How to spend 2 days, 1 night in Gyeongju, South Korea

Gyeongju was the capital of the Silla which ruled from 57 BCE to 935 CE, and with the support of the Tang in China, it conquered and absorbed the kingdoms around it, thus toppling the era of the Three Kingdoms.

As such, Gyeongju is rife with historical treasures. It boasts tombs of kings and queens, ancient architecture, and historically accurate village restorations.

Each site is hyperlinked to the dedicated Korean tourism page which has further information about opening times, costs, and parking. See the map assembled by the tourism organization here.


Nearly all the main attractions are along the road running north into the city which made sightseeing easy for us as we had a car.

Namsan Mountain is to the southwest of Andong; Silla Arts and Sciences Museum along with Bulguksa Temple and Seokguram Grotto are to the southeast. Most of other other attractions are located within the same 2 mile radius in the city.


Bulguksa Temple (경주 불국사)

The temple is a bit far from the main downtown area. The site is sprawling with monks working on site in real time. There is no on-site exhibition or museum, but you can observe the many different buildings. Only one managed to escape complete decimation in the mid-century Japanese invasion; most other buildings were restored in the 1990s, as with many Korean historical sites. You can also do a temple stay here.

Time: 2 hours

Seokguram Grotto (석굴암)

Located 3km away by hiking or 9 by car from the temple, this smaller temple has a 3m tall Buddha facing the east.

Tomb of King Wonseong (경주 원성왕릉)

If you are coming into town by car, I’d recommend a quick stop to this tomb. Parking is easy and we were the only visitors. The path around the mound circled closely and you could get a much closer look than at the other tombs closer to town. There were also nice views of fields and mountains surrounding it.

Time: 15 minutes


There is alley after alley of beautiful and varied cafes and restaurants. Green tea ice cream, Japanese udon, vietnamese coffee, Thai noodles, Italian pasta. Eat lunch and then take a long stroll to digest… and then get dessert.

Time: 2-3 hours

Donggung Palace and Wolji Pond (경주 동궁과 월지)

This is best viewed at night. People come to take a stroll and photograph the famous reflection of the palace in the pond. As many of the old buildings have not been restored, don’t plan to spend too much time here. We came forty minutes before closing at 10pm and felt satisfied.

Time: 30 minutes to 1 hour


Gyeongju National Museum (국립경주박물관)

A must-see! There are more than four buildings on campus. The historical section focuses on the Silla dynasty which ran from the 57 BCE to 935 CE. The most interesting fact I learned is that servants used to be buried alive with the deceased king. Luckily, this practice stopped around the time Silla started to absorb nearby kingdoms that had more humane, Buddhist-centered customs. I also found the jewelry of the Silla king and queen to be exquisite and wondere, if they sold any replicas in the gift shop. Amazingly, they did not.

In addition to the historical section, there is also an art museum along with a special exhibition. Outside along the grounds you can find many pagoda pieces and ruins that were simply so numerous they couldn’t be fit inside a building.

Time: 2-4 hours, depending on if you prefer to browse or read in detail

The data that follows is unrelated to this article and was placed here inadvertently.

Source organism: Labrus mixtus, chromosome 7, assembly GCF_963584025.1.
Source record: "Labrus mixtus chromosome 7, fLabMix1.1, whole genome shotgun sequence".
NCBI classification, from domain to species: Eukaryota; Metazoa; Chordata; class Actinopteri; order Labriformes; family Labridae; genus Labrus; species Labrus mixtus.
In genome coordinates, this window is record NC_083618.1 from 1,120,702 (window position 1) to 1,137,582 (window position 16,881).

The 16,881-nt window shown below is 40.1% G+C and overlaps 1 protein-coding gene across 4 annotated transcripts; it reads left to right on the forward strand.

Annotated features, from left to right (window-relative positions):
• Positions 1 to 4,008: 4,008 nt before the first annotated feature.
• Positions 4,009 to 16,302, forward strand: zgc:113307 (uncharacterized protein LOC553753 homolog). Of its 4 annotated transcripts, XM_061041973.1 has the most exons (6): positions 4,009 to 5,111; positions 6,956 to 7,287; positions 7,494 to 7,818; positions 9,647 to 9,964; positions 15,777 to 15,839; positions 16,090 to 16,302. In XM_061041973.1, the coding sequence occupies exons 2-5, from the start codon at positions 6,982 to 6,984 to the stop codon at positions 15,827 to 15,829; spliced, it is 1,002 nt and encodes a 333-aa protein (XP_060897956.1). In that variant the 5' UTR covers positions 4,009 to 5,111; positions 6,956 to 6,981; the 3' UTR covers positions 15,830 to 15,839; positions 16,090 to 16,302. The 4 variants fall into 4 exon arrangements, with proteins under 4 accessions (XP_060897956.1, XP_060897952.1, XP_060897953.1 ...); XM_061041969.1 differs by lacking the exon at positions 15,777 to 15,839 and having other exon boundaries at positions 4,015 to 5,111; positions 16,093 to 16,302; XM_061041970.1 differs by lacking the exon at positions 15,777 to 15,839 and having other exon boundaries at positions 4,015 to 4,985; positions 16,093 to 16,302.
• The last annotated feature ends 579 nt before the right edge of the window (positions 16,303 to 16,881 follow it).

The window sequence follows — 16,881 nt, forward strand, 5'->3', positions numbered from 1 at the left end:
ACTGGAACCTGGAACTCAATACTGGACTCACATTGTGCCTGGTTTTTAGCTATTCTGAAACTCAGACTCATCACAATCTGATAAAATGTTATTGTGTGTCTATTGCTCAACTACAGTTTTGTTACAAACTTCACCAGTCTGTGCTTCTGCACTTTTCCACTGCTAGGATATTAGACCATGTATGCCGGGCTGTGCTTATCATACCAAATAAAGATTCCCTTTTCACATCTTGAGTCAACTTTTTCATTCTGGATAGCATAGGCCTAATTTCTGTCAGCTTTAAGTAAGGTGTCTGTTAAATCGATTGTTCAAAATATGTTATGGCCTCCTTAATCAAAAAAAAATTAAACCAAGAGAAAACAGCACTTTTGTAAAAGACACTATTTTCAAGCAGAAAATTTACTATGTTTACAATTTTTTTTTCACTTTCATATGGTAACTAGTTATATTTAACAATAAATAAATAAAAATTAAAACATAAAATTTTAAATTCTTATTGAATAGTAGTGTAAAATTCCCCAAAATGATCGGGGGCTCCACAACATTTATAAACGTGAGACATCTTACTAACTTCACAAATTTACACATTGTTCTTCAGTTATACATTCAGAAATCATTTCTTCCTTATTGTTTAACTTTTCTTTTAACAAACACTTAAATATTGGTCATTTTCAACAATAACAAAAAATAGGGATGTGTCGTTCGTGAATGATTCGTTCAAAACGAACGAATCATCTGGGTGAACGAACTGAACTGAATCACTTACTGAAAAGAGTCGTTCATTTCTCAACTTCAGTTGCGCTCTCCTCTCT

Daereungwon Tomb Complex (Cheonmachong Tomb) (대릉원(천마총))

Directly north of the Gyeongju Historic area, this tomb complex boasts additional tombs as well as one that has been partially unearthed so that visitors can see what lies inside.

Time: 1 hour

Gyeongju Historic Area

Take a long stroll through these sprawling grounds to see the observatory, bridge, traditional village, and royal tombs.

Cheomseongdae Observatory: Built in the 7th century, this observatory was used to track the stars in order to understand the 24 seasonal divisions necessary for farming.

Woljeonggyo Bridge: This time, make sure to look down; you can see beautifully recreated flower pattern tiles. It’s the largest wooden bridge in Korea. Originally built in the 8th century and then burned down during Japanese invasion during the Joseon dynasty, it was rebuilt to current splendor in 2018.

Gyochon Traditional Village (교촌마을): The village is in the same area as the bridge, tombs, and watchtower. You can park on the long alley between the bridge and the village. There are a few restaurants in traditional hanok houses. There are also culture activities but unfortunately none when we attended. The standout for me was the old well where Princess Yoseok was said to have used. After she was widowed, she had an out of wedlock child with a monk whose appearance it seemed was orchestrated by her father. The monk was allowed to go swimming and then had to stay the night while his clothes dried. The rest is history.

Time: 2-4 hours

There are a few more sites to see that I did not personally experience but did take note of:


You can stay in a traditional hanok, guesthouse, or hotel; we opted for a small hotel called Mini Maison, about three blocks from the cafe area. There was a small parking lot on the first floor and additional street parking.

Checkout or AirBnB for more options.


If you need a muse, more ideas, or want to get a feel for what Gyeongju has to offer, check out these videos made by the local tourism organization. I find Imagine Korea, especially the fabulous dance videos, both entertaining and helfpul in identifying the top must-see spots of each city.


Gyeongju Tourism

Imagine Your Korea (search by area)

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